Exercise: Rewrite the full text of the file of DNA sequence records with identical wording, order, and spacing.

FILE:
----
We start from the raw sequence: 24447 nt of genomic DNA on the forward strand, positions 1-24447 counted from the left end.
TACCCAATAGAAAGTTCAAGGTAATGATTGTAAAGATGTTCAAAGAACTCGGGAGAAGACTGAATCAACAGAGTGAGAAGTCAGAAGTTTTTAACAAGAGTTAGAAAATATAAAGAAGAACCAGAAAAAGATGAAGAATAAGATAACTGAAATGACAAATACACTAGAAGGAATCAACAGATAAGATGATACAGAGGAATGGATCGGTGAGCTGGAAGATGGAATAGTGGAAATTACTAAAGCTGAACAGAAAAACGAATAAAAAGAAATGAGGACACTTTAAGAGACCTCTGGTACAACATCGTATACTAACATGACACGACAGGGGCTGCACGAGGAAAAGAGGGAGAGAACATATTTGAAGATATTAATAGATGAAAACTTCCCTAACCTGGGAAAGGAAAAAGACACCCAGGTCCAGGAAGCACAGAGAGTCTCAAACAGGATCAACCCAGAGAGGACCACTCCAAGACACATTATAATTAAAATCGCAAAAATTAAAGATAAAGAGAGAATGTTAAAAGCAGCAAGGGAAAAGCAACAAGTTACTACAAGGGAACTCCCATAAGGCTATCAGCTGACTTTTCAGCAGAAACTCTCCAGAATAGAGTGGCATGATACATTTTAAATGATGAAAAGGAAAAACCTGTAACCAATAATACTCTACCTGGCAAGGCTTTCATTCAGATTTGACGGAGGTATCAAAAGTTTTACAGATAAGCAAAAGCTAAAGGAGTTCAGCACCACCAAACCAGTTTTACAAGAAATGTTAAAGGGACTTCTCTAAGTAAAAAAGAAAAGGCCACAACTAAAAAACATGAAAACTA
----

We start from the raw sequence: 24447 nt of genomic DNA on the forward strand, positions 1-24447 counted from the left end.
TACCCAATAGAAAGTTCAAGGTAATGATTGTAAAGATGTTCAAAGAACTCGGGAGAAGACTGAATCAACAGAGTGAGAAGTCAGAAGTTTTTAACAAGAGTTAGAAAATATAAAGAAGAACCAGAAAAAGATGAAGAATAAGATAACTGAAATGACAAATACACTAGAAGGAATCAACAGATAAGATGATACAGAGGAATGGATCGGTGAGCTGGAAGATGGAATAGTGGAAATTACTAAAGCTGAACAGAAAAACGAATAAAAAGAAATGAGGACACTTTAAGAGACCTCTGGTACAACATCGTATACTAACATGACACGACAGGGGCTGCACGAGGAAAAGAGGGAGAGAACATATTTGAAGATATTAATAGATGAAAACTTCCCTAACCTGGGAAAGGAAAAAGACACCCAGGTCCAGGAAGCACAGAGAGTCTCAAACAGGATCAACCCAGAGAGGACCACTCCAAGACACATTATAATTAAAATCGCAAAAATTAAAGATAAAGAGAGAATGTTAAAAGCAGCAAGGGAAAAGCAACAAGTTACTACAAGGGAACTCCCATAAGGCTATCAGCTGACTTTTCAGCAGAAACTCTCCAGAATAGAGTGGCATGATACATTTTAAATGATGAAAAGGAAAAACCTGTAACCAATAATACTCTACCTGGCAAGGCTTTCATTCAGATTTGACGGAGGTATCAAAAGTTTTACAGATAAGCAAAAGCTAAAGGAGTTCAGCACCACCAAACCAGTTTTACAAGAAATGTTAAAGGGACTTCTCTAAGTAAAAAAGAAAAGGCCACAACTAAAAAACATGAAAACTA